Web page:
The World's Smallest Mona Lisa is About a Third of the Width of a Human Hair
Researchers at Georgia Institute of Technology have painted the smallest-ever image of Mona Lisa. The painting was created using an atomic force microscope and a process called ThermoChemical NanoLithography (TCNL) and is painted on a substrate that is 30 microns in width or about one-third the width of a human hair.
The technique involved controlling nanoscale chemical reactions on a substrate. A heated cantilever was used to control the molecules at specified locations on the substrate with higher heat giving lighter shades of grey to the painting and lower heat giving darker shades. The distance between each pixel is about 125 nanometers.
The painting by Keith Carroll from Georgia Tech and colleagues proves that it is possible to create nanoscale devices using the latest technique as it could control concentration of molecules on small-scale. Currently, it is difficult to achieve the desired chemical concentration on a small-length scale.
They have called their nanoscale painting the "Mini Lisa".
"By tuning the temperature, our team manipulated chemical reactions to yield variations in the molecular concentrations on the nanoscale. The spatial confinement of these reactions provides the precision required to generate complex chemical images like the Mini Lisa," said Jennifer Curtis, an associate professor in the School of Physics and the lead author of the study.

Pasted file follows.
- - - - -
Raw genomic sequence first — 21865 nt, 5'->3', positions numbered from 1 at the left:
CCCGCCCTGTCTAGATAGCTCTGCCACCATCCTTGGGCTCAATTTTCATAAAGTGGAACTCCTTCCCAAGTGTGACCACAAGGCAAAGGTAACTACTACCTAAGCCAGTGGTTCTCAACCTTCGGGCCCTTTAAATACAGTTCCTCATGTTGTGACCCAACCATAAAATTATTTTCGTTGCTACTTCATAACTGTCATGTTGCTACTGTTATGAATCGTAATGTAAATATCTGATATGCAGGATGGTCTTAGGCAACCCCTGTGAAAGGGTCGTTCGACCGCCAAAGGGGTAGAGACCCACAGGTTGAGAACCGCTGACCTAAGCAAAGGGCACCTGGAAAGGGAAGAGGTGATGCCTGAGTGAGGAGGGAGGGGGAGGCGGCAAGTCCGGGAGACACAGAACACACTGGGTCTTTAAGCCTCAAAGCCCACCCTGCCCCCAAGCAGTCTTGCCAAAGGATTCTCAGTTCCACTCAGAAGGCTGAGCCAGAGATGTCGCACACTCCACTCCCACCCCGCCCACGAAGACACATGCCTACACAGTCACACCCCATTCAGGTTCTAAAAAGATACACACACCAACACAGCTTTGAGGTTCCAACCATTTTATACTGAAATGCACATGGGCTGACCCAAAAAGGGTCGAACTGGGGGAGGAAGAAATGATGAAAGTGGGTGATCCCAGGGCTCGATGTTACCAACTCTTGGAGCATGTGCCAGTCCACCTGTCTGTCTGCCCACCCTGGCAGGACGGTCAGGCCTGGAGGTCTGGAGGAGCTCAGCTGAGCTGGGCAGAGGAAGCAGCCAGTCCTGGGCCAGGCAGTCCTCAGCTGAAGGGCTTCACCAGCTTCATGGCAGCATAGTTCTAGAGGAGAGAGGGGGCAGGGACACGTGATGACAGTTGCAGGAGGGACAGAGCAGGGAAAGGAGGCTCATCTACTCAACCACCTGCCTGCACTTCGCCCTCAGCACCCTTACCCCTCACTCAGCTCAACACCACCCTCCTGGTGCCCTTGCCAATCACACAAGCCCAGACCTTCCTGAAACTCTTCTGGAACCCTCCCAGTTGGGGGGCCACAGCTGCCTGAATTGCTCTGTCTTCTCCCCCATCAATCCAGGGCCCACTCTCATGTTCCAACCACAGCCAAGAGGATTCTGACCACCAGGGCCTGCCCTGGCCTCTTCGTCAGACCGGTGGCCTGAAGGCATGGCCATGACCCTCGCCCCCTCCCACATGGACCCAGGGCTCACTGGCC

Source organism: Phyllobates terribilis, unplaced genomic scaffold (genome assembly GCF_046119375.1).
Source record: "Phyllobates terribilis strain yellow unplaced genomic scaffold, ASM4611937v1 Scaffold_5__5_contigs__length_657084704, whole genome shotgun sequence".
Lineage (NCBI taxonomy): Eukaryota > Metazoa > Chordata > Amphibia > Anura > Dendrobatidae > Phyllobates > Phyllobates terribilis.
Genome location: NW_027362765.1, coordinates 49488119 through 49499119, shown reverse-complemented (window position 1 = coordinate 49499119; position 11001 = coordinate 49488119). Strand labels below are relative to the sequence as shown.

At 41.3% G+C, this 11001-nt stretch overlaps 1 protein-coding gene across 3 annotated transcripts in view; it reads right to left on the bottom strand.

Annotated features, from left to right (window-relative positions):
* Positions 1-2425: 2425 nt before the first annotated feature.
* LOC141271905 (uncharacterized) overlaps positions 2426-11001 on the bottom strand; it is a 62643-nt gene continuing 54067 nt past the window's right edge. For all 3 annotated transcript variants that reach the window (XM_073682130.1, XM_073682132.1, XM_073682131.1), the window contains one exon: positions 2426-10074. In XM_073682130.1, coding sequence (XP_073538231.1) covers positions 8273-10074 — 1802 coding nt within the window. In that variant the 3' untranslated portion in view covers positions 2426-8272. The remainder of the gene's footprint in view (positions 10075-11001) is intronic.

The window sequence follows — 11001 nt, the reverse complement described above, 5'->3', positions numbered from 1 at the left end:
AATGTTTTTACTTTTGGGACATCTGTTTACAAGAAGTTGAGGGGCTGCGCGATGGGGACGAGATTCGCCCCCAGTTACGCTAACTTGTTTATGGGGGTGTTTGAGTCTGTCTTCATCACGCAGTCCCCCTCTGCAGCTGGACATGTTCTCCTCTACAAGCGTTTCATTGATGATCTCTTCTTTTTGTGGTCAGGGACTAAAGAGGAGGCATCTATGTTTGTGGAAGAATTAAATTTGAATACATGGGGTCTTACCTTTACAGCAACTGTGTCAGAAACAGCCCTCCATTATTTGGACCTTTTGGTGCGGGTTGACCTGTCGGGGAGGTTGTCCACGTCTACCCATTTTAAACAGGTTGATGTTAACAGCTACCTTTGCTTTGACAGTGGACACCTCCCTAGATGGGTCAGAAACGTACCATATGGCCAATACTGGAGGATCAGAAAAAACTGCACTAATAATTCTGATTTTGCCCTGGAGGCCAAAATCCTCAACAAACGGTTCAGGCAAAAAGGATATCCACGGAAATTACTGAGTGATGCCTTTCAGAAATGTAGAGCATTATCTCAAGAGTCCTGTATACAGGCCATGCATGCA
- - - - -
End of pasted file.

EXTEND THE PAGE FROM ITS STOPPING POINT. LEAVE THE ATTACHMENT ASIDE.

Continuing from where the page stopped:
The Georgia Tech TCNL research collaboration used amine groups to create the chemical gradient used in the painting. According to the researchers the technique could be extended to suit other chemicals as well.
"We envision TCNL will be capable of patterning gradients of other physical or chemical properties, such as conductivity of graphene," Curtis added, according to a press release. "This technique should enable a wide range of previously inaccessible experiments and applications in fields as diverse as nanoelectronics, optoelectronics and bioengineering."
The study is published in the journal Langmuir.
The real Mona Lisa measures about 30 by 21 inches (77 by 53 centimeters) and is one of the most recognizable faces in the world. She has been on T-shirts and coffee mugs and this isn't the first time that science has used the painting to demonstrate an achievement; earlier this year, NASA beamed an image of Mona Lisa from Earth to the Lunar Reconnaissance Orbiter (LRO), demonstrating the first laser communication.
An article by Jeanna Bryner decodes some fascinating secrets of the Mona Lisa.